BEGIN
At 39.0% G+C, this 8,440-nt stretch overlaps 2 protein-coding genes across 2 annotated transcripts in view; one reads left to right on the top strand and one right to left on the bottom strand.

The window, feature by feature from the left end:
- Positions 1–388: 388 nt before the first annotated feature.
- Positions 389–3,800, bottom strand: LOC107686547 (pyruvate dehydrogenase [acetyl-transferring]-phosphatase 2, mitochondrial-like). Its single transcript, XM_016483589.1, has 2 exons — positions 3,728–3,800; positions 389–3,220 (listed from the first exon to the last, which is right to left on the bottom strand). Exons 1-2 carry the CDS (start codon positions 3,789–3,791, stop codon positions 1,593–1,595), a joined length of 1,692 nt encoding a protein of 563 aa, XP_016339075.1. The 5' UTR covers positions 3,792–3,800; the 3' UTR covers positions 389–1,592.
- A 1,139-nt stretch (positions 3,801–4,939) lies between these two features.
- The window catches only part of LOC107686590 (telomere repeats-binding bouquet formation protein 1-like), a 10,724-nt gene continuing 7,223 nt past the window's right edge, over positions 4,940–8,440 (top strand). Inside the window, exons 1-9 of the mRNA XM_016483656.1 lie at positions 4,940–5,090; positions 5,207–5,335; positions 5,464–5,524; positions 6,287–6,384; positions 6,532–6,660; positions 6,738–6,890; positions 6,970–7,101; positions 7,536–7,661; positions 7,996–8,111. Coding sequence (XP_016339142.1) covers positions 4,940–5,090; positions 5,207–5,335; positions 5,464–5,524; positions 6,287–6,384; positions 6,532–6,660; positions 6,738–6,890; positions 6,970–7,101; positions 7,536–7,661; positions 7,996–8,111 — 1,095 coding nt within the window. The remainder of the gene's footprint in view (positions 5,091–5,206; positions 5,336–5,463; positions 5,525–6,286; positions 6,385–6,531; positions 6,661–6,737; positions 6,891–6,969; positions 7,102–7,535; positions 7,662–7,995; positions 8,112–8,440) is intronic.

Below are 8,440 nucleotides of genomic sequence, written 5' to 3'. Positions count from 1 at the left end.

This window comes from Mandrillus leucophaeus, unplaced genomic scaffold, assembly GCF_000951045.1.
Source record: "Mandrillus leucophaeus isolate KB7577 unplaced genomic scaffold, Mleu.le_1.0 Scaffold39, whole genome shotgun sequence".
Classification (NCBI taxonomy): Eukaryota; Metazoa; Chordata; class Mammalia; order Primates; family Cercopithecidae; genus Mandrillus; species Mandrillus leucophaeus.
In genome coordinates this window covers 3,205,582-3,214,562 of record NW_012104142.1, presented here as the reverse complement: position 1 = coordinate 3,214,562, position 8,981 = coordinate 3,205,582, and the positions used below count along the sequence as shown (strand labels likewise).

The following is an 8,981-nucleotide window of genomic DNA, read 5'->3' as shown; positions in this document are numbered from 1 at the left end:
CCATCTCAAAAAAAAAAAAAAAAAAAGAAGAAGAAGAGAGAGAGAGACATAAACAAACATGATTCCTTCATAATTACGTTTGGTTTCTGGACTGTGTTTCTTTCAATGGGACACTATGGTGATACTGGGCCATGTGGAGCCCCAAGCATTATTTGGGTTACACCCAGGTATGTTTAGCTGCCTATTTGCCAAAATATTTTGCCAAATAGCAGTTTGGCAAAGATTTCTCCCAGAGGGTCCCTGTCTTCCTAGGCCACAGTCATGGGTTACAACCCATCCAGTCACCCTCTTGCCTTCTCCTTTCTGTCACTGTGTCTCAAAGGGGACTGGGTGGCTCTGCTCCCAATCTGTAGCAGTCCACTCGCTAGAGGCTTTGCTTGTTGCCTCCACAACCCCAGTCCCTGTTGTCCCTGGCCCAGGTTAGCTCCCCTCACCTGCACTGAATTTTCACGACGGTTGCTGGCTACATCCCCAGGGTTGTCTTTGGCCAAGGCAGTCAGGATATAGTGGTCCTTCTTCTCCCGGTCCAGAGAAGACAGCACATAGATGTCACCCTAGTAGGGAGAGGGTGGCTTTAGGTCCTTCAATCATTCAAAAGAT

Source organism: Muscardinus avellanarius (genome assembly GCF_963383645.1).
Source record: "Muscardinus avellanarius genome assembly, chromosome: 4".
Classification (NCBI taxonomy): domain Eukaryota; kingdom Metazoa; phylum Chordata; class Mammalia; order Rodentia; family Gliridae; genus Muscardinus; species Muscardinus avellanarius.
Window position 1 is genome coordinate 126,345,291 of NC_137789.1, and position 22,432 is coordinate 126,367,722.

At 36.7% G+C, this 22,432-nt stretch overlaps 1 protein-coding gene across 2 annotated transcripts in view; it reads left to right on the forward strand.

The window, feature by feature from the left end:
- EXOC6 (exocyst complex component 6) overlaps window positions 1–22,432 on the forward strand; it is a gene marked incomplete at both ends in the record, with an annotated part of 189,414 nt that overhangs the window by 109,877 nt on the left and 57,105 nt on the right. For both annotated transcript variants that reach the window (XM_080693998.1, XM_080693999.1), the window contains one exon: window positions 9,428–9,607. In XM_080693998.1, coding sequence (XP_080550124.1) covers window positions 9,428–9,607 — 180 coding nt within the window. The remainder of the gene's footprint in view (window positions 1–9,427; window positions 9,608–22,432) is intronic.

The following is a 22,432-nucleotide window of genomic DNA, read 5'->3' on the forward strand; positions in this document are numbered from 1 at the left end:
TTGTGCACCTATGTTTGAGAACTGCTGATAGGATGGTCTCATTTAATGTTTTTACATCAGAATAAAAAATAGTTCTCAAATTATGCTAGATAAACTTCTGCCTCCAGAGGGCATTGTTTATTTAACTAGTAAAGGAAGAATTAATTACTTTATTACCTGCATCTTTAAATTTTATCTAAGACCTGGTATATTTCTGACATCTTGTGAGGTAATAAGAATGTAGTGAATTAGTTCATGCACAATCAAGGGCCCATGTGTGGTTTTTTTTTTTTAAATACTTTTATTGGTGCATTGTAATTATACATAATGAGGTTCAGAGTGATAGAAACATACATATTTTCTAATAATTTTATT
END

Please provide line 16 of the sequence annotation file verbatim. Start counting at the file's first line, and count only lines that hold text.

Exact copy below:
Classification (NCBI taxonomy): domain Eukaryota; kingdom Metazoa; phylum Chordata; class Mammalia; order Rodentia; family Gliridae; genus Muscardinus; species Muscardinus avellanarius.